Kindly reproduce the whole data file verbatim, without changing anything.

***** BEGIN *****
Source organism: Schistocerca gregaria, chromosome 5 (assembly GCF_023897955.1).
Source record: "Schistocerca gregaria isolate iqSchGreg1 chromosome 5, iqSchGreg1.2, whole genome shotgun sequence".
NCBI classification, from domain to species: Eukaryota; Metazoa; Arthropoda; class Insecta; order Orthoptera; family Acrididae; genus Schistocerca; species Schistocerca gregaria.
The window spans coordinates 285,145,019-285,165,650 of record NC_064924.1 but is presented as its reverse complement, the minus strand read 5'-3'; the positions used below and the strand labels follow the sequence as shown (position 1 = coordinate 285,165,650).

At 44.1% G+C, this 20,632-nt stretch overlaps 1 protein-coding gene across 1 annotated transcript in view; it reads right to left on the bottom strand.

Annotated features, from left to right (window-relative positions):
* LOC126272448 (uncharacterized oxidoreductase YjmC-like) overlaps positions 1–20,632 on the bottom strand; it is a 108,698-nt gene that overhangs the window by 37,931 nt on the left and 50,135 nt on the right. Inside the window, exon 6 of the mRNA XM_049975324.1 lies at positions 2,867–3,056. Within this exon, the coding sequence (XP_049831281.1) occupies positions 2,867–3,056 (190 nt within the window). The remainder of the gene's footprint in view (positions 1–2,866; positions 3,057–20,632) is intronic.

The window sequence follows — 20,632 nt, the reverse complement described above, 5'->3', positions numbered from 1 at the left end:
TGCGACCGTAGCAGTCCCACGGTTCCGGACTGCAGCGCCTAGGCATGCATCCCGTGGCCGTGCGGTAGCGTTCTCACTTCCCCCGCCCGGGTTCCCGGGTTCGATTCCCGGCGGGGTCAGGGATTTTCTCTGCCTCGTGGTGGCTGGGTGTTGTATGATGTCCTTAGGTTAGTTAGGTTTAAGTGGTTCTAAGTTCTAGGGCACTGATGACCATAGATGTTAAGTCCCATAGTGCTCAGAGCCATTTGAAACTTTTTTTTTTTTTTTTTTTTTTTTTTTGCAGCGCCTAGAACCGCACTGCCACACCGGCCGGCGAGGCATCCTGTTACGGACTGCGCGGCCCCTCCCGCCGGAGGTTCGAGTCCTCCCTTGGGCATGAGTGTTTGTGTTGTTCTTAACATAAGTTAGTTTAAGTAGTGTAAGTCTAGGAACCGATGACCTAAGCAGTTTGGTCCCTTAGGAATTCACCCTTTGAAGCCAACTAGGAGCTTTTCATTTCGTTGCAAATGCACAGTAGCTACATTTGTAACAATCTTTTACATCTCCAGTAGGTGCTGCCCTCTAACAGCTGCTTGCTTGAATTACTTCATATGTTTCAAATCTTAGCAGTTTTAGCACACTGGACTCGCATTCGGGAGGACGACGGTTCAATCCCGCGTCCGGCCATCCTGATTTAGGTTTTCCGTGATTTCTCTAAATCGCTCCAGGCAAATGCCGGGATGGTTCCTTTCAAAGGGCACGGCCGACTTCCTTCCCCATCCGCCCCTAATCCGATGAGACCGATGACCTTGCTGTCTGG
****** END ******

Source organism: Schistocerca gregaria, chromosome 5 (assembly GCF_023897955.1).
Source record: "Schistocerca gregaria isolate iqSchGreg1 chromosome 5, iqSchGreg1.2, whole genome shotgun sequence".
NCBI classification, from domain to species: Eukaryota; Metazoa; Arthropoda; class Insecta; order Orthoptera; family Acrididae; genus Schistocerca; species Schistocerca gregaria.
The window spans coordinates 285,145,019-285,165,650 of record NC_064924.1 but is presented as its reverse complement, the minus strand read 5'-3'; the positions used below and the strand labels follow the sequence as shown (position 1 = coordinate 285,165,650).

At 44.1% G+C, this 20,632-nt stretch overlaps 1 protein-coding gene across 1 annotated transcript in view; it reads right to left on the bottom strand.

Annotated features, from left to right (window-relative positions):
* LOC126272448 (uncharacterized oxidoreductase YjmC-like) overlaps positions 1–20,632 on the bottom strand; it is a 108,698-nt gene that overhangs the window by 37,931 nt on the left and 50,135 nt on the right. Inside the window, exon 6 of the mRNA XM_049975324.1 lies at positions 2,867–3,056. Within this exon, the coding sequence (XP_049831281.1) occupies positions 2,867–3,056 (190 nt within the window). The remainder of the gene's footprint in view (positions 1–2,866; positions 3,057–20,632) is intronic.

The window sequence follows — 20,632 nt, the reverse complement described above, 5'->3', positions numbered from 1 at the left end:
TGCGACCGTAGCAGTCCCACGGTTCCGGACTGCAGCGCCTAGGCATGCATCCCGTGGCCGTGCGGTAGCGTTCTCACTTCCCCCGCCCGGGTTCCCGGGTTCGATTCCCGGCGGGGTCAGGGATTTTCTCTGCCTCGTGGTGGCTGGGTGTTGTATGATGTCCTTAGGTTAGTTAGGTTTAAGTGGTTCTAAGTTCTAGGGCACTGATGACCATAGATGTTAAGTCCCATAGTGCTCAGAGCCATTTGAAACTTTTTTTTTTTTTTTTTTTTTTTTTTTGCAGCGCCTAGAACCGCACTGCCACACCGGCCGGCGAGGCATCCTGTTACGGACTGCGCGGCCCCTCCCGCCGGAGGTTCGAGTCCTCCCTTGGGCATGAGTGTTTGTGTTGTTCTTAACATAAGTTAGTTTAAGTAGTGTAAGTCTAGGAACCGATGACCTAAGCAGTTTGGTCCCTTAGGAATTCACCCTTTGAAGCCAACTAGGAGCTTTTCATTTCGTTGCAAATGCACAGTAGCTACATTTGTAACAATCTTTTACATCTCCAGTAGGTGCTGCCCTCTAACAGCTGCTTGCTTGAATTACTTCATATGTTTCAAATCTTAGCAGTTTTAGCACACTGGACTCGCATTCGGGAGGACGACGGTTCAATCCCGCGTCCGGCCATCCTGATTTAGGTTTTCCGTGATTTCTCTAAATCGCTCCAGGCAAATGCCGGGATGGTTCCTTTCAAAGGGCACGGCCGACTTCCTTCCCCATCCGCCCCTAATCCGATGAGACCGATGACCTTGCTGTCTGG